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A student wearing a mask on campus.

‘We’re in this together’: Lobo Prevention Pack protects campus

To advocate and educate — this is the goal of the University of New Mexico’s campus COVID-19 prevention team, the Lobo Prevention Pack. Students lead efforts to ensure that the campus community is not only safe but also accurately informed about the pandemic raging around them.

From spreading accurate information about COVID-19 when the pandemic started in March 2020 to educating others about vaccinations when those became available, this team has been adapting to new trends as the pandemic has progressed.

“These students are utilized as peer advocates here on our campus to not only educate about COVID — the different mutations, the different costs it has on our economy, precautionary measures, so forth and so on — but it’s also to advocate for students,” said Tiffany Martinez-Durant, Student Health and Counseling Health Promotion manager.

The Lobo Prevention Pack works with the dean’s office on certain COVID-19 prevention protocols to “make sure our students are taken care of,” according to member Olivia Moss.

The Lobo Prevention Pack is comprised of student ambassadors — students in the field of public health who work for class credit, holding either one- or two-semester commitments — and student influencers — voluntary members who help with a variety of things like events, social media and more. Because a large wave of student members recently graduated, the team will be welcoming a lot of new faces this spring.

“These are people who will be public health professionals. They have access to a lot of information and research that not the everyday person may have so they can share that with them as well, and just keep students up to date. They really try to be honest, timely, accurate,” Martinez-Durant said.

In July 2021, one of the team’s student ambassadors met with the U.S. Surgeon General to talk about COVID-19 on New Mexico college campuses. In addition, the Lobo Prevention Pack won the Lucy Outstanding Pack Award along with SHAC Health Promotion last June.

The team will be handing out medical-grade masks as the semester kicks off, per UNM’s updated mask policy requiring a three-ply or better medical-grade mask for all individuals when indoors on campus.

Seeing people wearing masks or getting vaccinated may encourage others to do the same, which is why peer-led advocacy works so well, according to Moss.

“Peer-led advocacy is actually really important when it comes to public health and community health and presenting a change. So peer-led advocacy is like, ‘Hey, for the good of everyone, this is why we’re doing this’ … Peer-led advocacy for COVID-19 prevention has worked really well for us,” Moss said.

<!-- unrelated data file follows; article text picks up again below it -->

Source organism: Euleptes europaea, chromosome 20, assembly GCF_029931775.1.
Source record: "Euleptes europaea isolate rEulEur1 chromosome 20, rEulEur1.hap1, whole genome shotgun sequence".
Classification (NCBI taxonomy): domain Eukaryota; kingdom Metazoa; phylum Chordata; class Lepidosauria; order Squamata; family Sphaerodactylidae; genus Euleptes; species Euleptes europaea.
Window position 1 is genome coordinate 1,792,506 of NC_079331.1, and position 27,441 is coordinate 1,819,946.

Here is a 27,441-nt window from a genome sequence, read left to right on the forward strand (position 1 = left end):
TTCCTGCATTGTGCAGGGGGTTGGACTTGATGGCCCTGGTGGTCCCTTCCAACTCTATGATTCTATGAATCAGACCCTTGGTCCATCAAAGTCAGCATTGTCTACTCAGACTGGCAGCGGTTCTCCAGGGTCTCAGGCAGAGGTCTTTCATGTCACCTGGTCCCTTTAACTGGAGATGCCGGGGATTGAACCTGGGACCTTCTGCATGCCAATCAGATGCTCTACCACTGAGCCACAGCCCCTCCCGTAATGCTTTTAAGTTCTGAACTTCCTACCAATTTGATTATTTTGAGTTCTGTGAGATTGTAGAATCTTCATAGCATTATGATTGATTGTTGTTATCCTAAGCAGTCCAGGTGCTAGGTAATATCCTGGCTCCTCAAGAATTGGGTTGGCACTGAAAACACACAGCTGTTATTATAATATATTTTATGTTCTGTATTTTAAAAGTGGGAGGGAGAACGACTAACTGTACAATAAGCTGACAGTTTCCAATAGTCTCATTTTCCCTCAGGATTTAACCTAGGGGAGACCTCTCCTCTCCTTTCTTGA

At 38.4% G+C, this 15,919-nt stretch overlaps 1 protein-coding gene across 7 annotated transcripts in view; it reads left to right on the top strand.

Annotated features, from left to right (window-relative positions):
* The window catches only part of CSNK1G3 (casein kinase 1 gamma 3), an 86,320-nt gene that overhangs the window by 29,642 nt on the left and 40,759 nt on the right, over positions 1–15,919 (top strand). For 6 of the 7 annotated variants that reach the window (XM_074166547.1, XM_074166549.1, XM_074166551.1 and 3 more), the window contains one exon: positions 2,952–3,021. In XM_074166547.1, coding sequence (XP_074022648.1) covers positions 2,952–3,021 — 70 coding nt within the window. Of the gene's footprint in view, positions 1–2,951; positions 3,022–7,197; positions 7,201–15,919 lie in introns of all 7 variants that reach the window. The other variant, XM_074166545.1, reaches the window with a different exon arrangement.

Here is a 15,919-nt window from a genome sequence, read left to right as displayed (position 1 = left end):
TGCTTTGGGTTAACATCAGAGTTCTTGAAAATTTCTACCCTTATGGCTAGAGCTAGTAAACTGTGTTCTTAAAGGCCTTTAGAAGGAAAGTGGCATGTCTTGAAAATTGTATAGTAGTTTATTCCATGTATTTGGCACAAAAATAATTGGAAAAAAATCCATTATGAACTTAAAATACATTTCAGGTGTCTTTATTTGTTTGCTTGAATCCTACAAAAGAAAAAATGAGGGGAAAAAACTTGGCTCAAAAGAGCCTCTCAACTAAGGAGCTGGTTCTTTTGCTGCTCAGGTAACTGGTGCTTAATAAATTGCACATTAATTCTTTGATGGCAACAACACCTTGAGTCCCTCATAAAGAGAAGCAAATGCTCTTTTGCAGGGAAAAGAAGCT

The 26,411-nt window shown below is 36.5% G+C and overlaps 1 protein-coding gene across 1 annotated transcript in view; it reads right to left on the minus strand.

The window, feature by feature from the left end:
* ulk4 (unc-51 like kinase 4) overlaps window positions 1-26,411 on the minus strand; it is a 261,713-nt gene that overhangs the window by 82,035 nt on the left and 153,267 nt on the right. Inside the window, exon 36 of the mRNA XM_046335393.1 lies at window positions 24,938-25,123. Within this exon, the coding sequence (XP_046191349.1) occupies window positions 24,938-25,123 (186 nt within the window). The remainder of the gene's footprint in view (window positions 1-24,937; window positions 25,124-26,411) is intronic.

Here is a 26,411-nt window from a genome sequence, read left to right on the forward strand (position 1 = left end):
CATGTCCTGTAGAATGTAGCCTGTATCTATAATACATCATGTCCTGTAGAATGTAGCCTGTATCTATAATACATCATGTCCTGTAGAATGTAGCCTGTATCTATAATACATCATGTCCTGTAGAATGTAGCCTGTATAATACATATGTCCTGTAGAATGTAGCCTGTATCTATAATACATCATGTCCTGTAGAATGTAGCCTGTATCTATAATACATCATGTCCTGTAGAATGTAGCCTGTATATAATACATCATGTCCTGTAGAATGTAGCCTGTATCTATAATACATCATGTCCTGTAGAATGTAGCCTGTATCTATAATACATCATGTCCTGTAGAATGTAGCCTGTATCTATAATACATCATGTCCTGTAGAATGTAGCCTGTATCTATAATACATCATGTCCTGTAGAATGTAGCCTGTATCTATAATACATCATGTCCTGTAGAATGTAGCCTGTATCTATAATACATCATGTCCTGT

There are many sources of misinformation regarding the pandemic and the Lobo Prevention Pack attempts to combat this by putting out accurate, truthful information about what’s going on, according to Martinez-Durant. She warned students to be careful of counterfeit masks, which are currently circulating online. The team also addresses how COVID-19 affects other areas in life, such as physical or mental health.

Martinez-Durant said the Lobo Prevention Pack brings about “a sense of community for our students — letting them know that they’re not alone.” 

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It’s easy at this point in the pandemic for people to feel like they’re isolated, but this team proves that they’re not, according to Moss.

“People your age are still caring about this. People are still fighting for COVID-19 prevention … Students are fighting for their rights on campus because we do (help) make decisions as students,” Moss said.

The pandemic has been difficult for college students especially, who feel like they’ve been deprived of what is “supposed to be the best time of your life,” according to Martinez-Durant. Something that helped with this last semester was when the Lobo Prevention Pack organized safe social outings to maintain a sense of community.

Still, SHAC has seen a large increase in the use of mental health services during the pandemic, according to Martinez-Durant.

“It’s hard to have something ahead of you that you have no control over, and that’s what causes a lot of stress and resentment and worry and all those other negative feelings,” Martinez-Durant said.

Even though people are tired of the pandemic, Martinez-Durant emphasized the importance of keeping up with precautionary measures to stay safe.

“If we can just have our students be there for each other — educating, teaching, advocating for them, giving them precautionary measures — hopefully, that can help students just have that feeling that, ‘Okay, we’re in this together,’” Martinez-Durant said. “And that’s why we have Vax the Pack, Protect the Pack — we are a pack. We’re here to combat this pandemic together, but if we don’t do it together, we’re going to continue this cycle of uncertainty.”

Megan Gleason is the Editor-in-Chief of the Daily Lobo. She can be contacted at or on Twitter @fabflutist2716

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